Sunburns are red patches of skin that usually appear on your face, arms, or shoulders after prolonged exposure to the sun’s rays. The sun’s UV rays are invisible, but they’re not harmless.
The skin produces melanin when exposed to Ultraviolet rays. Melanin is the pigment in your skin that protects you from sunburn. Ultraviolet rays can damage the skin by destroying the pigment that protects your skin. The sunburn symptoms range from mild to severe and can be treated at home with remedies. However, severe burns can cause other complications, and one needs to visit a qualified professional doctor for assistance.
The symptoms of sunburns can appear within hours after sun exposure, but it can take a day or more to determine the severity of the burns. The symptoms include pain and redness, burned skin, skin that feels tight and tender, swelling, and small blisters. If the burns are severe, you may experience headaches, nausea, and fatigue. Visit an ER near you if these symptoms are accompanied by fever.
Sunburns can either be first or second degree.
First-degree sunburns are the most common type of sunburn. They are caused by brief exposure to the sun’s rays, such as a few minutes of direct sun on your skin. The symptoms are similar to minor sunburns, but they can last for days. First-degree sunburns appear four hours after sun exposure, and they are characterized by redness, warm feeling, swelling, or soreness. These symptoms take about a week to clear, and you can use home remedies and pain medication to ease the discomfort.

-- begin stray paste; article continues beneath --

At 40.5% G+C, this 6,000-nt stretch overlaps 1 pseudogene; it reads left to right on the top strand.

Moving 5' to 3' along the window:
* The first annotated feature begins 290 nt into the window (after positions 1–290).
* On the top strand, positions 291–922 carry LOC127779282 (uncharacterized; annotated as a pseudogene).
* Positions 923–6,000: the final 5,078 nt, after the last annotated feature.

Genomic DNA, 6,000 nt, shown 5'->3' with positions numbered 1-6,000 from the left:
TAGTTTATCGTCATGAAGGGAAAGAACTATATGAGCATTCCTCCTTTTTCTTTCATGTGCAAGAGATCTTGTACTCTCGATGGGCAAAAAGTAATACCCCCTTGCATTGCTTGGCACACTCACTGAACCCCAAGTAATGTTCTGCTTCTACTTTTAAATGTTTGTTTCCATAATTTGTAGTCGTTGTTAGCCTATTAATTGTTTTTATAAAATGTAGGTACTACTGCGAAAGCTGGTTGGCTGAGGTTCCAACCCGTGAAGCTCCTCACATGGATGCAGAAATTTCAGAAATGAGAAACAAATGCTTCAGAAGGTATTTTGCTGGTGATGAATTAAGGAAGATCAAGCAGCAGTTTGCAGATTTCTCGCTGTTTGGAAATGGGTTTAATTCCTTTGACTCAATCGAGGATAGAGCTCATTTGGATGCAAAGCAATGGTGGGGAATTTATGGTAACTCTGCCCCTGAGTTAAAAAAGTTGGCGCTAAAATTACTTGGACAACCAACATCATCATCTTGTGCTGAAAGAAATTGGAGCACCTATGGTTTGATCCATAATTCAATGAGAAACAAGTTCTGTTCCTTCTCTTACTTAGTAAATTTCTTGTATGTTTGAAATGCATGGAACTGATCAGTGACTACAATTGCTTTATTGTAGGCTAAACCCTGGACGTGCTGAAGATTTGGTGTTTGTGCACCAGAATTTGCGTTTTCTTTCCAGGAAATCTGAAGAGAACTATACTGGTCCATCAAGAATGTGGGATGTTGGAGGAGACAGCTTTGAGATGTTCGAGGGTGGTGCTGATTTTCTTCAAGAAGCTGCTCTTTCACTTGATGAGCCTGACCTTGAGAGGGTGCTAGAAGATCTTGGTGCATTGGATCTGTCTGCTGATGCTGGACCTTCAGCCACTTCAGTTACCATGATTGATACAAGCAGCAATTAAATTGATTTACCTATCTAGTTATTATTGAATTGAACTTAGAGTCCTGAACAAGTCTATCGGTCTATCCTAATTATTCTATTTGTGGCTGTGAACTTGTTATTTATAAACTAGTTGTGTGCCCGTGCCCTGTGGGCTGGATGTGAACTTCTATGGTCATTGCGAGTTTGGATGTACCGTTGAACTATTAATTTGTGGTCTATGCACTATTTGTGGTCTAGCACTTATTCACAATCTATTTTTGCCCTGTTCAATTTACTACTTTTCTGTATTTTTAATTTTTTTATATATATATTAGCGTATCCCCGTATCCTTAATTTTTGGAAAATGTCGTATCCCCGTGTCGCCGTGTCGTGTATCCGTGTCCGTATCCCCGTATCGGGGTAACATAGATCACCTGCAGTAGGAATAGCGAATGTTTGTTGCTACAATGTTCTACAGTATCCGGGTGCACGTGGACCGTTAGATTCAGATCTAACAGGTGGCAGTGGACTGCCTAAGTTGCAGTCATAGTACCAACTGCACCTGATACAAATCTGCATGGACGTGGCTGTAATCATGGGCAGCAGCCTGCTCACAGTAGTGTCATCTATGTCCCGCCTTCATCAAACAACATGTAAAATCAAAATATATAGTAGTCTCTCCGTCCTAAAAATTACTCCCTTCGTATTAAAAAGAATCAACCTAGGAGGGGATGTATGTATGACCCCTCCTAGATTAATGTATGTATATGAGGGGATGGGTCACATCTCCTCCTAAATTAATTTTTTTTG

Second-degree sunburns are caused by prolonged exposure to the sun’s rays, such as a few hours to a few days of direct sun on your skin. The sunburns penetrate past the outer layer and may affect the dermis. The symptoms include; deep red skin, white patches around the burn area, pain, and wet-looking skin, and they last longer.
Severe sunburns can cause serious complications if you don’t seek medical attention. The burners may blister and become infected with a bacterial infection. You may need emergency room treatment if you have a fever, feeling hot and shivery, dizziness, nausea, headaches, and muscle aches. You can use prescribed pain medications to reduce pain and inflammation and antibiotics to reduce infection.
Sunburns usually disappear on their own within a few days. When a sunburn is mild, the skin will be red but not painful. For mild sunburns, your body will usually heal itself, and you’ll be able to handle the pain with an over-the-counter pain reliever. Cooling the skin is also recommended to ease the irritation. Cover the burned area with a damp towel or take a cool bath with baking soda several times a day.
Apply a moisturizing gel or lotion like aloe Vera or Calamine to soothe the skin. It is crucial to avoid pricking or to break the blister. If the blister breaks, clean it with water, apply an antibiotic ointment and cover the area with a nonstick bandage. You can also try taking anti-itch medication to relieve the itchiness because it causes the skin to peel.
Severe sunburns can cause complications and can lead to permanent skin damage. The complications include blisters that are not treated properly, infections, and long-lasting pain.
Overexposure to the sun causes premature aging by accelerating the process. This is because UV light damages the dermis and weakens the connective tissues and the formation of wrinkles.
Excessive exposure to UV light without sun protection can damage the DNA cells and increase the risk of skin cancer. Eye damage can also arise because the sun can damage the retina or cornea.
Sunburns tend to clear after a few days with home remedies. However, visit Express Emergency Room for assistance if you get severe burns.